8 Biggest Mistakes The Queen Has Made

The Queen of England has, by definition, a lot on her plate. She’s a mother, grandmother, great-grandmother, and de facto head of the entire Windsor family. Then she has her official role as monarch and head of the Church of England. When you have that much responsibility, occasionally you’re going to make a mistake. The problem is that when you’re as big a deal as Queen Elizabeth II is, your mistakes have global repercussions. Here are the biggest mistakes Queen Elizabeth II has ever made and the fallout she faced.

Elizabeth let the public in with a royal documentary — and could never get them out again

In decades past, the royal family led seriously private lives. They appeared at public events and issued the occasional holiday radio broadcast. That changed in 1969 when a major documentary, Royal Family, aired on BBC and showed for the first time ever the ordinary lives of this extraordinary family. Viewed by 30 million people in the U.K., this unprecedented access changed the way the royals were seen forever. It also fed into a culture of ever-increasing hunger for royal news, gossip, and scandal. Needless to say, there has been no further official documentary filmed in the years since.

Elizabeth was reportedly a ‘detached’ mother

Elizabeth had two children, Charles in 1948 and Anne in 1950, before she ascended the throne in 1952. She ended up spending more time as queen than as mother. Shortly after her coronation, Elizabeth and her husband Philip went on a 6-month tour of the Commonwealth, leaving their children in England with nannies. Prince Charles described his mother as “not indifferent so much as detached” and even claims it was the nursery staff, not his mother, who witnessed his first steps.

Busy with royal duties, Elizabeth waited eight years after she became queen to have more children. Her third child Andrew was born in 1960, and her fourth and youngest child Edward was born in 1964. Perhaps having a sense of regret over time lost with her first two children, Elizabeth took a bit of a step back from royal duties to raise her family. Edward shares a special relationship with his mother and is seen as the typical “favorite youngest child.”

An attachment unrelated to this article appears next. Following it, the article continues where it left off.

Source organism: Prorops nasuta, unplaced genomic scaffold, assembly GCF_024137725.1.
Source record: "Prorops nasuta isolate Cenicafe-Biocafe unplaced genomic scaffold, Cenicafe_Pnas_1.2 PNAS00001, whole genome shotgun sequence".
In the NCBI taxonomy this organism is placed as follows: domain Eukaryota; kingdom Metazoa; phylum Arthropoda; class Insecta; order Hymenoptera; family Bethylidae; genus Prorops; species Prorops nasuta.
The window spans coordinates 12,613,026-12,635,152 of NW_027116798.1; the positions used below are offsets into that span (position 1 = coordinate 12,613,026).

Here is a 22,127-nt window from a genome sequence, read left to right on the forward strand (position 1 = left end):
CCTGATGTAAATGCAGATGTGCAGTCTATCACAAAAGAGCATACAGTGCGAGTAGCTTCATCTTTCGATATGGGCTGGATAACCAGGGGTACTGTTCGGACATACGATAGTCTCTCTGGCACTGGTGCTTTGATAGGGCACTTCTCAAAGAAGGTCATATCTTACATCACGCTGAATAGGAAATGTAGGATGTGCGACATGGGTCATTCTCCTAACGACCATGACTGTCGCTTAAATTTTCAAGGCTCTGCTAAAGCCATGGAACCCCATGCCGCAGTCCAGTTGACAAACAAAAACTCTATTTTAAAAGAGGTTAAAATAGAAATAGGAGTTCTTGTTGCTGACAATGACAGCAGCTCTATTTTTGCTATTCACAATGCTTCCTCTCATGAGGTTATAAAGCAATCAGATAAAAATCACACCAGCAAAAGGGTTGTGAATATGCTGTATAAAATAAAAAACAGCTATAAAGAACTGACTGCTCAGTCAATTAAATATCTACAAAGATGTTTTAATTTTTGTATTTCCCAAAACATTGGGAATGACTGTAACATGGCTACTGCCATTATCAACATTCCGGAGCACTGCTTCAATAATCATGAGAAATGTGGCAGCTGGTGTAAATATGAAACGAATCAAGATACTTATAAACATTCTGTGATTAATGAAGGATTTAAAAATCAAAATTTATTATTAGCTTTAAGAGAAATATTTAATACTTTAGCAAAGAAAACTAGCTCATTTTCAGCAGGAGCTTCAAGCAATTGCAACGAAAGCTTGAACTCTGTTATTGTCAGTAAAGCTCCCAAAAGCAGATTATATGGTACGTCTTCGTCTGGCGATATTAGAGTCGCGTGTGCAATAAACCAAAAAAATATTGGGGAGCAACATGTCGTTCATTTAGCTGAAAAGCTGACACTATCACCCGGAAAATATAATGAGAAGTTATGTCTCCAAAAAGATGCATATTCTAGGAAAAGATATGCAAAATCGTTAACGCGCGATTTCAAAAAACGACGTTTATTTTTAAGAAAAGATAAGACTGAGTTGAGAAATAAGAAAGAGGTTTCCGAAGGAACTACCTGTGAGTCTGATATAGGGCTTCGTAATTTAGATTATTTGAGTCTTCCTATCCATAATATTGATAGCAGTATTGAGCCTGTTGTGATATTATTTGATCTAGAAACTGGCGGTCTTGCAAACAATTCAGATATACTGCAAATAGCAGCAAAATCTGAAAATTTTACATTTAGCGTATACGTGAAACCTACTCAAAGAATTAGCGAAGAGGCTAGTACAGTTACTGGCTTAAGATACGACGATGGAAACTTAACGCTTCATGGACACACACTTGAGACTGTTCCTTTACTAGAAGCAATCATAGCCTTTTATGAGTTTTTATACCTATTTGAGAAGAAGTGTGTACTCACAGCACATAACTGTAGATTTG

Elizabeth almost got herself killed in her own palace

When you’re Queen, there are some mistakes you cannot afford to make. One of these is neglecting to tell your security detail that you can’t sleep and are taking a walk around the premises. One night, Elizabeth neglected to tell security that she was up and taking a walk around Buckingham Palace at 3 a.m. This resulted in a panicked guard seeing a moving shadow and thinking he’d caught an intruder. It also resulted in one of the greatest things ever said to a monarch: “Bloody hell, Your Majesty, I nearly shot you.”

RELATED: The Tragic Story Of Princess Diana: Why Harry & Meghan Have Chosen A More Private Life

Elizabeth took the HRH title away from Diana 

When Charles divorced Diana, the rules about monarchy and divorce were much stricter. Charles would one day be king and therefore head of the Church of England, which did not allow divorce except under certain circumstances. The queen was mortified. She saw to it that Diana could not use the HRH (Her Royal Highness) title any longer, meaning she had lost the right to be called “Your Highness.”